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RE>vectors with mma
*To*: mathgroup <mathgroup at yoda.physics.unc.edu>
*Subject*: RE>vectors with mma
*From*: Roberto Sierra <73557.2101 at compuserve.com>
*Date*: 26 Oct 92 09:35:06 EST
Reply to: RE>vectors with mma
This is in response to Simon Benninga's query about numerical
vectors for financial problems...
> I'm trying to write a small program to do portfolio problems in
> finance. I want to both manipulate numbers and do analytics.
> Here's part of the program:
>
> Clear[S,X,Y,x,n,ER,ERp,Varp,Var,V]
> n=4;
> X=Array[x,n]; (* portfolio proportions *)
> Y=Array[ER,n]; (* vector of expected asset returns *)
> S=Array[V,{n,n}]; (* variance/covariance matrix *)
> ERp=X.Y; (* expected portfolio return *)
> Varp=X.S.X; (* portfolio variance *)
> D[ERp,x[1]]
> D[Varp,x[1]]
>
> This program produces the correct output: I.e., the last two
> lines produce the derviative of ERp wrt x[1] and the derivative
> of Varp wrt x[1].
>
> Now suppose I try to put numerical values in for X, Y, and S.
> For instance, the next cell of this program has the following:
>
> Y={6,7,8,9};
> S = {{10,2,4,5},{2,20,4,1},{4,4,40,10},{5,1,10,60}};
> X = {0.4919379941,0.2998194609,0.1116229845,0.0966195605};
> ERp
>
> I would have thought that this cell should produce a numerical
> answer. However, it only produces the following:
>
> ER[1] x[1] + ER[2] x[2] + ER[3] x[3] + ER[4] x[4]
>
> Can anyone tell me what I'm doing wrong?
The problem you're experiencing trips up many folks new to
Mathematica
and relates to the difference between immediate and delayed
evaluation
of function definitions. When the line
ERp = X.Y;
is executed, X and Y have been defined in terms of other symbols,
therefore
those symbols are substituted *in place* of X and Y during
evaluation.
You could have equivalently typed the following -- it's the first
transform-
ation that Mathematica will apply anyway:
ERp = ER[1] x[1] + ER[2] x[2] + ER[3] x[3] + ER[4] x[4]
While this is correct, per se, you'll notice that X and Y aren't
mentioned
at all -- this means that Mathematica won't be able to reduce things
if
the definitions of X and Y change later on -- the evaluation has
already
been performed, and the 'rules' for performing the calculation have
been
lost.
The 'proper' way to go about defining ERp and Varp is using a delayed
definition, which is done using the ':=' operator. Here's how I'd do
it (read sections 2.3 and 2.4 of the MMA book, 2nd edition, for more
background on how all of this stuff works, I'm also checking that the
arguments are vectors and matrices):
ERp[ x_?VectorQ, y_?VectorQ ] := x.y
(* expected portfolio return *)
Varp[ x_?VectorQ, s_?MatrixQ ] := x.s.x
(* portfolio variance *)
By doing things this way, different values of x and x can be plugged
through the calculations at different points, and they don't need to
be named x and y, either (I changed the arguments to lowercase to
follow convention -- variables tend to be in lowercase, while
functions
tend to be capitalized).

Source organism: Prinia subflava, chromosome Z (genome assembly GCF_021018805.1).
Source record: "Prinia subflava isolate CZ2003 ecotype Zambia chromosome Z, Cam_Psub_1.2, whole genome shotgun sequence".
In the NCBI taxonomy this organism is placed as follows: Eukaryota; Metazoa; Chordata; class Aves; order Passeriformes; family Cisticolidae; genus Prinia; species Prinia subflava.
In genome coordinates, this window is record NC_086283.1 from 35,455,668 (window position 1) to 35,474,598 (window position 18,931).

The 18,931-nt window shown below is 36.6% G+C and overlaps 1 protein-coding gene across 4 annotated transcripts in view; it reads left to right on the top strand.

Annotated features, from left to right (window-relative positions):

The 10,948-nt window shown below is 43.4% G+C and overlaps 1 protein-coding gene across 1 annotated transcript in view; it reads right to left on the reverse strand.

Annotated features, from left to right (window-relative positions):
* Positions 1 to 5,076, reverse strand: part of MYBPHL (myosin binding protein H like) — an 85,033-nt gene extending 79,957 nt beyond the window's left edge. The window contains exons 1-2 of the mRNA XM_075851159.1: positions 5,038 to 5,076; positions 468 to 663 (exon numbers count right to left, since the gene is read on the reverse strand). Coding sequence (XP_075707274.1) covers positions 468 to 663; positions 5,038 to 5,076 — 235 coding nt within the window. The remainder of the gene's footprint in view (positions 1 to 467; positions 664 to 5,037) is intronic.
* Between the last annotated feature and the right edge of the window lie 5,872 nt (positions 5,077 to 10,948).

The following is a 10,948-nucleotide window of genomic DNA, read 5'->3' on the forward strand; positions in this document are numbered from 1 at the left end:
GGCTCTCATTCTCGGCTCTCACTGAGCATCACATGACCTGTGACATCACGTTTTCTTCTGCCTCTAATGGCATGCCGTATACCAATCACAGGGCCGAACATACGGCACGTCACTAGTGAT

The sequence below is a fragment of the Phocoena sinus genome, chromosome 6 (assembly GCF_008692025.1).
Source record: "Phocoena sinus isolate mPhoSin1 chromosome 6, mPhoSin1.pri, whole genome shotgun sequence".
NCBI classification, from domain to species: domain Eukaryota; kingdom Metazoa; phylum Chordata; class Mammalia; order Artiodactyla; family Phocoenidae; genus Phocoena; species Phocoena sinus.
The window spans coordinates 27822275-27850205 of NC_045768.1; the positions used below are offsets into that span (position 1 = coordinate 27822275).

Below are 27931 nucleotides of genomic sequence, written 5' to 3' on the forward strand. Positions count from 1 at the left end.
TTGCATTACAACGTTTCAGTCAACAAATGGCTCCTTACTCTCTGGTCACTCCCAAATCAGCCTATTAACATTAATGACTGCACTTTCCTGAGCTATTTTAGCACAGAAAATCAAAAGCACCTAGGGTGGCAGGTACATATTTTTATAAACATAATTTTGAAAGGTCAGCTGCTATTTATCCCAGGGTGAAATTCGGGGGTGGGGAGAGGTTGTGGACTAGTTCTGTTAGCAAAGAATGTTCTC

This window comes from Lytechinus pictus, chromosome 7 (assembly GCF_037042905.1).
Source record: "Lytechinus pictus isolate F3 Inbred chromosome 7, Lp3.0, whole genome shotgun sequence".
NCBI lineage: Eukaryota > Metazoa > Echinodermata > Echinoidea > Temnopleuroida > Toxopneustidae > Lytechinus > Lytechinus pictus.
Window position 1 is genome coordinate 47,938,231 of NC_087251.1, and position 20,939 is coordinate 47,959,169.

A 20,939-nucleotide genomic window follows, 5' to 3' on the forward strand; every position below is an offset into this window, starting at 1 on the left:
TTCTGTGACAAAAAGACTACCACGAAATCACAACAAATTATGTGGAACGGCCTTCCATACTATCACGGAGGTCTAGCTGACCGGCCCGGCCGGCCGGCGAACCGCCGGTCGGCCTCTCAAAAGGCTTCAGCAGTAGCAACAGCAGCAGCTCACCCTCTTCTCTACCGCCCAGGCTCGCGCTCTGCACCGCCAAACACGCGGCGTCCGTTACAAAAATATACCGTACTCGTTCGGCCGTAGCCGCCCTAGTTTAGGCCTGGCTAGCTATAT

Here's how you'd perform the symbolic calculations you tried out:
n=4;
X=Array[x,n]; (* portfolio proportions *)
Y=Array[ER,n]; (* vector of expected asset returns *)
S=Array[V,{n,n}]; (* variance/covariance matrix *)
D[ERp[X,Y],x[1]] (* Note the syntax arguments must be *)
D[Varp[X,S],x[1]] (* supplied to ERp, as in ERp[X,Y]. *)
Now you can redefine X, Y and S and perform a new set of
calculations,
or supply anything you wish to ERp and Varp. Here's how you'd do the
numerical calculations, which will wipe out the X, Y and S values
from
before:
Y = {6,7,8,9};
S = {{10,2,4,5},{2,20,4,1},{4,4,40,10},{5,1,10,60}};
X = {0.4919379941,0.2998194609,0.1116229845,0.0966195605};
ERp[X,Y] (* Should evaluate to 6.81292 *)
Varp[X,S] (* Should evaluate to 7.32231 *)
While we're on the subject, there's an alternative way to do the
same thing using the '/.' operator, which allows one to evaluate
expressions using temporary values which are substituted in during
evaluation but not 'bound' to the expression in any way. Here's
how to do it:
ERp = X.Y; (* Define ERp operation *)
Varp = X.S.X; (* Define Varp operation *)
Note that this tells MMA how to evaluate ERp and Varp in terms of
X, Y and S, but doesn't plug in specific values for X, Y and S.
Now we can plug in symbolic values:
ERp /. {X->Array[x,4], Y->Array[ER,4], S->Array[V,{4,4}]}
D[%,x[1]]
Varp /. {X->Array[x,4], Y->Array[ER,4], S->Array[V,{4,4}]}
D[%,x[1]]
Here's we plug in numerical values:
Yvect = {6,7,8,9}
Svect = {{10,2,4,5},{2,20,4,1},{4,4,40,10},{5,1,10,60}}
Xvect = {0.4919379941,0.2998194609,0.1116229845,0.0966195605}
ERp /. {X->Xvect, Y->Yvect, S->Svect}
Varp /. {X->Xvect, Y->Yvect, S->Svect}
What's great about this technique is that the original definitions
for ERp and Varp haven't changed -- the 'operations' are intact and
can be reapplied endlessly:
ERp (* still equals X.Y *)
Varp (* still equals X.S.X *)
Obviously, there's more typing using this form, and it's a bit
dangerous
since you have to make sure not to set values for X, Y or S that will
change how ERp and Varp are reduced. The functional form, which
requires
*arguments* to ERp and Varp, might make more sense.
Hope this helps,
\\|//
- -
o o
J roberto sierra
O tempered microdesigns
\_/ 73557.2101 at compuserve.com
"Information gladly given, but safety requires
avoiding unnecessary conversation." -- MUNI
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